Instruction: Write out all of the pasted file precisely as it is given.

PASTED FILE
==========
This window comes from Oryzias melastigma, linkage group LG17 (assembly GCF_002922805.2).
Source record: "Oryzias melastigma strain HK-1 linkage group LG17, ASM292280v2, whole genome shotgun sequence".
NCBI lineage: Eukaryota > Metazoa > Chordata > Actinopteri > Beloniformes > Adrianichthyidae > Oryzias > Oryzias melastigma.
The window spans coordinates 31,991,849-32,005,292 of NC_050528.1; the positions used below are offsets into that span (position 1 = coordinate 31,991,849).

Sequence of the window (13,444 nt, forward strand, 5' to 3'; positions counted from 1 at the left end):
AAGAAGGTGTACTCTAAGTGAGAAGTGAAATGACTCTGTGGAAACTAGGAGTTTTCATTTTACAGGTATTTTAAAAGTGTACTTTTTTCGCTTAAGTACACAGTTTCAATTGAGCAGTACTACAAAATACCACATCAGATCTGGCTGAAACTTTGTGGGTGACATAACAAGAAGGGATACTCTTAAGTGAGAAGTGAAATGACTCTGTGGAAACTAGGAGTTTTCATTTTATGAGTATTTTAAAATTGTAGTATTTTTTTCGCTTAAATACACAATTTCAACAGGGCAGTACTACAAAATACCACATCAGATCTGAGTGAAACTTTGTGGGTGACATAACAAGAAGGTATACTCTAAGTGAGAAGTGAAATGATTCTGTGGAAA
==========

This window comes from Oryzias melastigma, linkage group LG17 (assembly GCF_002922805.2).
Source record: "Oryzias melastigma strain HK-1 linkage group LG17, ASM292280v2, whole genome shotgun sequence".
NCBI lineage: Eukaryota > Metazoa > Chordata > Actinopteri > Beloniformes > Adrianichthyidae > Oryzias > Oryzias melastigma.
The window spans coordinates 31,991,849-32,005,292 of NC_050528.1; the positions used below are offsets into that span (position 1 = coordinate 31,991,849).

Sequence of the window (13,444 nt, forward strand, 5' to 3'; positions counted from 1 at the left end):
AAGAAGGTGTACTCTAAGTGAGAAGTGAAATGACTCTGTGGAAACTAGGAGTTTTCATTTTACAGGTATTTTAAAAGTGTACTTTTTTCGCTTAAGTACACAGTTTCAATTGAGCAGTACTACAAAATACCACATCAGATCTGGCTGAAACTTTGTGGGTGACATAACAAGAAGGGATACTCTTAAGTGAGAAGTGAAATGACTCTGTGGAAACTAGGAGTTTTCATTTTATGAGTATTTTAAAATTGTAGTATTTTTTTCGCTTAAATACACAATTTCAACAGGGCAGTACTACAAAATACCACATCAGATCTGAGTGAAACTTTGTGGGTGACATAACAAGAAGGTATACTCTAAGTGAGAAGTGAAATGATTCTGTGGAAA